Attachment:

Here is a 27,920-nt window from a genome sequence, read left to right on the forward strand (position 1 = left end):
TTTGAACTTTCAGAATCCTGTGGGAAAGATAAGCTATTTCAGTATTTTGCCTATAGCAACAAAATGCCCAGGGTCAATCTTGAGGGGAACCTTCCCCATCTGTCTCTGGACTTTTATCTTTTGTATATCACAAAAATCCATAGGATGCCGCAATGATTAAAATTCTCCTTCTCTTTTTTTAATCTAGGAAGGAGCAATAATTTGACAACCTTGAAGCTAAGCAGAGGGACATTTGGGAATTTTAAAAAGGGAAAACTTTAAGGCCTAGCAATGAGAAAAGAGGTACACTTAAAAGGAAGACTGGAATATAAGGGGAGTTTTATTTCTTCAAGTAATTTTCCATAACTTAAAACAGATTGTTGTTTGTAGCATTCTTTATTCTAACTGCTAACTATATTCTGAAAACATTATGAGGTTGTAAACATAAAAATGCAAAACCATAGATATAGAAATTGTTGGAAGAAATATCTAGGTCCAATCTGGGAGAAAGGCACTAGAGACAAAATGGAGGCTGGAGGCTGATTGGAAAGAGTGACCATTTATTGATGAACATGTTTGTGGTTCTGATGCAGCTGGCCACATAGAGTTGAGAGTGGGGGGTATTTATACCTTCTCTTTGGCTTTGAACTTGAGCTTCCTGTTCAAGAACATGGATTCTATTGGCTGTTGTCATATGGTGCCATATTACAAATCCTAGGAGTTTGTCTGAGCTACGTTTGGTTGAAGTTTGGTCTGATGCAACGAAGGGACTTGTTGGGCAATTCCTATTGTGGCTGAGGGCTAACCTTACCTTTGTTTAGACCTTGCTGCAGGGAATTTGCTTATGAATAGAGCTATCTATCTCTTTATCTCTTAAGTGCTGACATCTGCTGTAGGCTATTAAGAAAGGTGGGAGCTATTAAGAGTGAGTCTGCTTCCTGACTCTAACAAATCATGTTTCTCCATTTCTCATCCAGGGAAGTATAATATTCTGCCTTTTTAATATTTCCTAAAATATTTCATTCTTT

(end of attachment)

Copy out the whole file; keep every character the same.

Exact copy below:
Here is a 27,920-nt window from a genome sequence, read left to right on the forward strand (position 1 = left end):
TTTGAACTTTCAGAATCCTGTGGGAAAGATAAGCTATTTCAGTATTTTGCCTATAGCAACAAAATGCCCAGGGTCAATCTTGAGGGGAACCTTCCCCATCTGTCTCTGGACTTTTATCTTTTGTATATCACAAAAATCCATAGGATGCCGCAATGATTAAAATTCTCCTTCTCTTTTTTTAATCTAGGAAGGAGCAATAATTTGACAACCTTGAAGCTAAGCAGAGGGACATTTGGGAATTTTAAAAAGGGAAAACTTTAAGGCCTAGCAATGAGAAAAGAGGTACACTTAAAAGGAAGACTGGAATATAAGGGGAGTTTTATTTCTTCAAGTAATTTTCCATAACTTAAAACAGATTGTTGTTTGTAGCATTCTTTATTCTAACTGCTAACTATATTCTGAAAACATTATGAGGTTGTAAACATAAAAATGCAAAACCATAGATATAGAAATTGTTGGAAGAAATATCTAGGTCCAATCTGGGAGAAAGGCACTAGAGACAAAATGGAGGCTGGAGGCTGATTGGAAAGAGTGACCATTTATTGATGAACATGTTTGTGGTTCTGATGCAGCTGGCCACATAGAGTTGAGAGTGGGGGGTATTTATACCTTCTCTTTGGCTTTGAACTTGAGCTTCCTGTTCAAGAACATGGATTCTATTGGCTGTTGTCATATGGTGCCATATTACAAATCCTAGGAGTTTGTCTGAGCTACGTTTGGTTGAAGTTTGGTCTGATGCAACGAAGGGACTTGTTGGGCAATTCCTATTGTGGCTGAGGGCTAACCTTACCTTTGTTTAGACCTTGCTGCAGGGAATTTGCTTATGAATAGAGCTATCTATCTCTTTATCTCTTAAGTGCTGACATCTGCTGTAGGCTATTAAGAAAGGTGGGAGCTATTAAGAGTGAGTCTGCTTCCTGACTCTAACAAATCATGTTTCTCCATTTCTCATCCAGGGAAGTATAATATTCTGCCTTTTTAATATTTCCTAAAATATTTCATTCTTT